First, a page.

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Medical Legal and Ethical Issues

Medical Legal and Ethical Issues

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Medical Legal and Ethical Issues

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  1. Medical Legal and Ethical Issues Dr. Abdul-MonimBatiha Assistant Professor Critical Care Nursing Philadelphia University

  2. Medical Legal and Ethical Issues Introduction:- A basic principle of emergency care is to do no further harm, any health care provider who acts in good faith and according to an appropriate standard of care usually avoids legal exposure.

  3. Medical Legal and Ethical Issues • 1-Scope of practice, which is most commonly defined by law, requires you to act or behave toward other individual in a certain, definable way, regardless of the activity involve ,so you must be concerned about the safety and welfare of others.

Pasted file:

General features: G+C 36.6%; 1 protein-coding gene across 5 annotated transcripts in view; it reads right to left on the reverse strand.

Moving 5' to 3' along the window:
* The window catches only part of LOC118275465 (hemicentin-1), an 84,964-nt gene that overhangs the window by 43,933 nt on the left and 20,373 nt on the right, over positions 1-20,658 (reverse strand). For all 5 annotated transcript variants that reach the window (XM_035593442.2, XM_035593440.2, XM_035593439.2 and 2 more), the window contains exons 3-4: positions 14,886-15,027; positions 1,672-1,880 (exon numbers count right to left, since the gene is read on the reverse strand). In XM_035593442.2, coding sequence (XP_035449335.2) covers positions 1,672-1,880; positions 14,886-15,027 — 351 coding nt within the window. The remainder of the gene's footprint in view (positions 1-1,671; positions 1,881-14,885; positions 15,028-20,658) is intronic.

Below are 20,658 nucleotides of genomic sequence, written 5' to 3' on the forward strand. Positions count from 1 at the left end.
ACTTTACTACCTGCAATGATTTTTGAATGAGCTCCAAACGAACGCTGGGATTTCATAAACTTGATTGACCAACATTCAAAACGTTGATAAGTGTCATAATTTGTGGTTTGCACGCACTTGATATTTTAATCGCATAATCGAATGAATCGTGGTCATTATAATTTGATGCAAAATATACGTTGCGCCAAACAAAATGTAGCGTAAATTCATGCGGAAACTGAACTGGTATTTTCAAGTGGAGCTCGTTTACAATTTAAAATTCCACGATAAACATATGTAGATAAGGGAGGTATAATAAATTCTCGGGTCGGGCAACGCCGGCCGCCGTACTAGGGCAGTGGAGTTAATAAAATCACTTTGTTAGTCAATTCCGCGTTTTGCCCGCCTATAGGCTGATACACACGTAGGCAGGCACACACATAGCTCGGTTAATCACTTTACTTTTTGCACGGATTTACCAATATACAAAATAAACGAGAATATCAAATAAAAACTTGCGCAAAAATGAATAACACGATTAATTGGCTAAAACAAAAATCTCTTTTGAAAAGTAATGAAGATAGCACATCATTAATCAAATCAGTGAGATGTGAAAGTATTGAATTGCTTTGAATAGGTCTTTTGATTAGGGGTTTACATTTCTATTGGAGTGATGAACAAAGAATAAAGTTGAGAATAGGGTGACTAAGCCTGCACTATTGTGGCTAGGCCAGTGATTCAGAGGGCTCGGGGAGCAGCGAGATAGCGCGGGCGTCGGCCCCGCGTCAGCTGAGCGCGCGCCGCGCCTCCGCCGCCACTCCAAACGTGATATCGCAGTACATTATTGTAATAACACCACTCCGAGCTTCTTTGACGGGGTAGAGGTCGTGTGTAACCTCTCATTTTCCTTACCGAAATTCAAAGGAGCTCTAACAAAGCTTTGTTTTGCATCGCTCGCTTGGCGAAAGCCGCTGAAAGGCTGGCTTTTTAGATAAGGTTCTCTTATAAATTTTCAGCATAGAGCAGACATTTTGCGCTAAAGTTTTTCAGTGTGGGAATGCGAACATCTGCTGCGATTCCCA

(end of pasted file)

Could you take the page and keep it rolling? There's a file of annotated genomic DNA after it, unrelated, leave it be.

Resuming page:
4. 2-Standard of care: - is a written, accepted level of emergency care expected by legal or professional organizations so that patients are not exposed to unreasonable risk of harm.

  5. Negligence: - is the failure to provide the same care that a person with similar training would provide it is deviation from accepted standard of care that may result in injury to patient.

  6. Abandonment is the unilateral termination of care by the first aider without the patient's consent and without making any provisions for continuing care.

  7. Abandonment is the unilateral termination of care by the first aider without the patient's consent and without making any provisions for continuing care.